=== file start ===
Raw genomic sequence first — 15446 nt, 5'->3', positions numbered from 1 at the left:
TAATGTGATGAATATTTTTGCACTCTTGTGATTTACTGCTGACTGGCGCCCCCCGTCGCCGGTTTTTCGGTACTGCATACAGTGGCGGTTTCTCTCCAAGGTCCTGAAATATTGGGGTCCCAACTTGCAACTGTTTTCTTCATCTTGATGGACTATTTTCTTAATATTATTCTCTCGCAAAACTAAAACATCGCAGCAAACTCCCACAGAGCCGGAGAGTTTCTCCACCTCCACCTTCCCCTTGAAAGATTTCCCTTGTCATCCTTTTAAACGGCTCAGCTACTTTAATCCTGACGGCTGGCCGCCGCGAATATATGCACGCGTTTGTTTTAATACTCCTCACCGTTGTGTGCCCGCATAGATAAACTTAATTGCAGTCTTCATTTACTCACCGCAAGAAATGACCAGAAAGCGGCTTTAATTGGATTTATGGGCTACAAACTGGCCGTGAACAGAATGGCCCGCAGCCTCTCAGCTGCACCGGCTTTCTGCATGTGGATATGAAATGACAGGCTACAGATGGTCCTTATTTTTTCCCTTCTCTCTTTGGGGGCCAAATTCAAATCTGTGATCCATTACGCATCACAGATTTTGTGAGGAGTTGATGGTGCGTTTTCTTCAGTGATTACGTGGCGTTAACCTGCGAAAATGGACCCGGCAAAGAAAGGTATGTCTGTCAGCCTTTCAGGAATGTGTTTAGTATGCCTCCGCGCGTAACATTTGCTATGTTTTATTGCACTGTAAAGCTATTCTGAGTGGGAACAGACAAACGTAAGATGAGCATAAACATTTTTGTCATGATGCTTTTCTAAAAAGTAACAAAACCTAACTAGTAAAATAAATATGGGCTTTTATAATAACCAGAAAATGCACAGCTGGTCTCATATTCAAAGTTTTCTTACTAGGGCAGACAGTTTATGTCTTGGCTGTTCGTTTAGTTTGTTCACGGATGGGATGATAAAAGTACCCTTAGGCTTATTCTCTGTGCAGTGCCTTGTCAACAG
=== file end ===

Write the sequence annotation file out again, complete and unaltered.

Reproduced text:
Raw genomic sequence first — 15446 nt, 5'->3', positions numbered from 1 at the left:
TAATGTGATGAATATTTTTGCACTCTTGTGATTTACTGCTGACTGGCGCCCCCCGTCGCCGGTTTTTCGGTACTGCATACAGTGGCGGTTTCTCTCCAAGGTCCTGAAATATTGGGGTCCCAACTTGCAACTGTTTTCTTCATCTTGATGGACTATTTTCTTAATATTATTCTCTCGCAAAACTAAAACATCGCAGCAAACTCCCACAGAGCCGGAGAGTTTCTCCACCTCCACCTTCCCCTTGAAAGATTTCCCTTGTCATCCTTTTAAACGGCTCAGCTACTTTAATCCTGACGGCTGGCCGCCGCGAATATATGCACGCGTTTGTTTTAATACTCCTCACCGTTGTGTGCCCGCATAGATAAACTTAATTGCAGTCTTCATTTACTCACCGCAAGAAATGACCAGAAAGCGGCTTTAATTGGATTTATGGGCTACAAACTGGCCGTGAACAGAATGGCCCGCAGCCTCTCAGCTGCACCGGCTTTCTGCATGTGGATATGAAATGACAGGCTACAGATGGTCCTTATTTTTTCCCTTCTCTCTTTGGGGGCCAAATTCAAATCTGTGATCCATTACGCATCACAGATTTTGTGAGGAGTTGATGGTGCGTTTTCTTCAGTGATTACGTGGCGTTAACCTGCGAAAATGGACCCGGCAAAGAAAGGTATGTCTGTCAGCCTTTCAGGAATGTGTTTAGTATGCCTCCGCGCGTAACATTTGCTATGTTTTATTGCACTGTAAAGCTATTCTGAGTGGGAACAGACAAACGTAAGATGAGCATAAACATTTTTGTCATGATGCTTTTCTAAAAAGTAACAAAACCTAACTAGTAAAATAAATATGGGCTTTTATAATAACCAGAAAATGCACAGCTGGTCTCATATTCAAAGTTTTCTTACTAGGGCAGACAGTTTATGTCTTGGCTGTTCGTTTAGTTTGTTCACGGATGGGATGATAAAAGTACCCTTAGGCTTATTCTCTGTGCAGTGCCTTGTCAACAG